Cloud-Native: Echoes of the Java World
There’s a new ecosystem growing in its own little universe, deliberately ignorant of the operating system on which it relies.
It reminds me of the Java space: using the software means wrangling gargantuan XML files to operate a system which poorly reimplements some existing feature of an OS. It’s the so-called “cloud-native” ecosystem.
Nobody really uses Kubernetes for day-to-day work, and it shows. Where UNIX concepts like files and pipes exist from OS internals up to interaction by actual people, cloud-native tooling feels like it’s meant for bureaucrats in well-paid jobs. There’s real culture shock coming from a - let’s say - “traditional UNIX background” where computing doesn’t require filling out YAML forms.
To monitor my home network and a couple of others I manage, I use
VictoriaMetrics, a fork of Prometheus suitable for more
There’s a command called
vmalert which manages sending alerts.
You can’t run
vmalert without flags:
% vmalert 2023-10-09723:16:34.0432 fatal victoriaMetrics/app/vmalert/main.go:151 failed to init: failed to init datasource: datasource.url empty
So I need some flags. Which ones?
% vmalert -h | wc -w 3300
500 words in to the over 3,000 word dump, I gave up. I guessed the smallest command:
% vmalert -datasource.url http://127.0.0.1:8428
Some questions going through my head:
- Why can’t it assume that
vmetricsis listening on the loopback address on the default port?
- How does it know that I’m using TCP? Do I specify that too?
- What if, as in the provided example. I used
localhostinstead of the IPv4 address
- Which DNS resolver will it use? Is there a flag
- There is even the option
-datasource.disableKeepAlive. Why doesn’t other software let me specify this?
The answer is that the operating system upon which
vmalert runs implements established conventions for all this - transparently.
But in the cloud-native world, like in the Java world, there’s a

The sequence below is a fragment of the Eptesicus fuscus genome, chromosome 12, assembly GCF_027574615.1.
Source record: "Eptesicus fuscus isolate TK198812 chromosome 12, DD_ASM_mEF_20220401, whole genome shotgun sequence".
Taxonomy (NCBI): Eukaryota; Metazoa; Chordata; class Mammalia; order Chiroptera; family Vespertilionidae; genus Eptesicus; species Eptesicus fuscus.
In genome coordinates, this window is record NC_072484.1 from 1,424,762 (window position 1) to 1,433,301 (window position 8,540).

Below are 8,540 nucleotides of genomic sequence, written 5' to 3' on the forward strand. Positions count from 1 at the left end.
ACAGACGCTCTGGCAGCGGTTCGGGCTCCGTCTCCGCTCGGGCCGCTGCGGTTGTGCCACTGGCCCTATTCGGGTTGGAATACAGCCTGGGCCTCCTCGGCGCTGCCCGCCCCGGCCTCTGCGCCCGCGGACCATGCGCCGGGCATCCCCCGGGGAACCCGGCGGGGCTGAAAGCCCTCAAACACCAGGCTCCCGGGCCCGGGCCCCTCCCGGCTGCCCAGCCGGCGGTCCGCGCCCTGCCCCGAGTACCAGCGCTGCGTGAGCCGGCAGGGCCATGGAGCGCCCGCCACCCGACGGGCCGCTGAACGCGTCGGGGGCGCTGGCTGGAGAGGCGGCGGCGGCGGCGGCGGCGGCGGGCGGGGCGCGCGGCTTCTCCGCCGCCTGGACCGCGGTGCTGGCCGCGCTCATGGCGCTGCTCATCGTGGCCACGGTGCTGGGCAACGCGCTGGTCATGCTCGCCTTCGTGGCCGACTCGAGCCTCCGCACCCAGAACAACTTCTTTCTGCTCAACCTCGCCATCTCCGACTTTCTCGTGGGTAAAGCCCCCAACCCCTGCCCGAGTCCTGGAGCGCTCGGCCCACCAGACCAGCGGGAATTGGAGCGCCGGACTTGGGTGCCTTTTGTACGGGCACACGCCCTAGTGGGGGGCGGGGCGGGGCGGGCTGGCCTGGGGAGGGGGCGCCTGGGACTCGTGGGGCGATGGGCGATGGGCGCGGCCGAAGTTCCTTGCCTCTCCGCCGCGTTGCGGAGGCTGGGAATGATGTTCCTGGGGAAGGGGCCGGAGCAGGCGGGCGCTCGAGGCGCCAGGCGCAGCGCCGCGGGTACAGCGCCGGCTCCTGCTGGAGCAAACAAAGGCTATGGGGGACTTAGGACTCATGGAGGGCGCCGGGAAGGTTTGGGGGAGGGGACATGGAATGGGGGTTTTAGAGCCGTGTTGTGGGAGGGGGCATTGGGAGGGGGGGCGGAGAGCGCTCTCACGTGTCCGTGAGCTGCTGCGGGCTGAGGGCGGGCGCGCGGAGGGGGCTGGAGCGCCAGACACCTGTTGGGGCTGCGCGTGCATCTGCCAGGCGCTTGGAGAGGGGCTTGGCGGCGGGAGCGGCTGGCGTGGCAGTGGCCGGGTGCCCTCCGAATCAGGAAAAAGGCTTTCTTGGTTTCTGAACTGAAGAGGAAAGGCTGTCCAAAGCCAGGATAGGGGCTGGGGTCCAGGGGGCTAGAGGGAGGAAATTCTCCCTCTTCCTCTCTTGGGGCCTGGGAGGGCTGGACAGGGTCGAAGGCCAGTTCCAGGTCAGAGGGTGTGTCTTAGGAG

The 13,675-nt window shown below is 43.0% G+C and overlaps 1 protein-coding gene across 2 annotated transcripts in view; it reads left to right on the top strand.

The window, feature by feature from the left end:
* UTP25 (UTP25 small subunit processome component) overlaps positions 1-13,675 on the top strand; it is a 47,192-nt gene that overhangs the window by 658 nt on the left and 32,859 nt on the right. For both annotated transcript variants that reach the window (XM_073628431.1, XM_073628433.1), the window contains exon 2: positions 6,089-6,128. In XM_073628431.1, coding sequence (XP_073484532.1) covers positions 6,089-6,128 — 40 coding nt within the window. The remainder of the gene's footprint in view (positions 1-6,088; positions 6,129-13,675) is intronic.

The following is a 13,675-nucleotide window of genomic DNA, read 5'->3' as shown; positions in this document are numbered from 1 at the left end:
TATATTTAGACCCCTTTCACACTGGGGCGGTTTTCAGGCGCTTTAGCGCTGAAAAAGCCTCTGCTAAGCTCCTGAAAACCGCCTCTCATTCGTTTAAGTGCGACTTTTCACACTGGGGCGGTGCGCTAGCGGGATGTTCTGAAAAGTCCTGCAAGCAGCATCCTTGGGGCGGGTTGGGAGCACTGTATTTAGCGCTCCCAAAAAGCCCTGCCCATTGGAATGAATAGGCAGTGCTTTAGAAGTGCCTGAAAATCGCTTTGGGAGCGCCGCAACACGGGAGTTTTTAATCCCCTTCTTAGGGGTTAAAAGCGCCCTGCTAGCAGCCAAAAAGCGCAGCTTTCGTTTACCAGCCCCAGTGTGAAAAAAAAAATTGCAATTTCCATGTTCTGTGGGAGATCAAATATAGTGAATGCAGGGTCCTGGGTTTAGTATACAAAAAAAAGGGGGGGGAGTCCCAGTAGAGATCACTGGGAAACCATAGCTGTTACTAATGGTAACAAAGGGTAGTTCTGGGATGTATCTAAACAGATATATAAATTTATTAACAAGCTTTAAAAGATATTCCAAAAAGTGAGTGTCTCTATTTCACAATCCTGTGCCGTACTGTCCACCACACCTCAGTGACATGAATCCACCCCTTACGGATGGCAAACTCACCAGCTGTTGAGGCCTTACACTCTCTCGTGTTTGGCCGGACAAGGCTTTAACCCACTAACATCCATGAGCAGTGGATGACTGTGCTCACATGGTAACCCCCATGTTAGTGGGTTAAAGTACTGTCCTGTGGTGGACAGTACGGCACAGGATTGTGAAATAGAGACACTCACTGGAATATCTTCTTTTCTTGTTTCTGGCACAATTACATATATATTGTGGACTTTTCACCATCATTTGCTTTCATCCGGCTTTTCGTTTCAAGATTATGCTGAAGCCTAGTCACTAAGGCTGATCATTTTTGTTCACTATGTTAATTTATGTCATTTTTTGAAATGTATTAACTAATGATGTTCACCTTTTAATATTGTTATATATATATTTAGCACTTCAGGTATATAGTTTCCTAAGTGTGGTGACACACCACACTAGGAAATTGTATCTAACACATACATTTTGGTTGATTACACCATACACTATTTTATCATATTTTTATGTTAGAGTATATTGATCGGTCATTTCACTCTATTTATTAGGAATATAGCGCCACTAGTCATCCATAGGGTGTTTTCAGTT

tendency towards that verbose, industrial, “sophisticated” way of
When you finally specify all those flags,
neatly namespaced with
. to make it feel all so very organised,
you feel like you’ve achieved something.
Sunk-cost fallacy kicks in:
look at all those flags that I’ve tuned just so - it must be robust and performant!
“Cloud Engineers” get paid $150K+ to fiddle with these strings and make sure it’s all escaped/delimited correctly in YAML files. It’s a fucking mess. I’m ashamed enough that I can’t really apply to these jobs. Maybe writing and running software on servers in the commercial world is not a good fit for someone like me who despises corporate jargon.
Want an asynchronous, hierarchical, recursive, key-value database?
With metadata like modified times and access control built-in?
Sounds pretty fancy!
Files and directories.
And you’d think filesystems would be hard to use.
But they’re not: you
close() without thinking about it.
In the 90s my school taught us files and folders when we were 8 years old.
“Clould-native” software co-exists with corporate jargon. They obscure and complicate in the interest of perpetuating lucrative contracts over productive environments.
Using VictoriaMetrics like this feels like a bit of a strawman argument. But that’s just the way it came out today!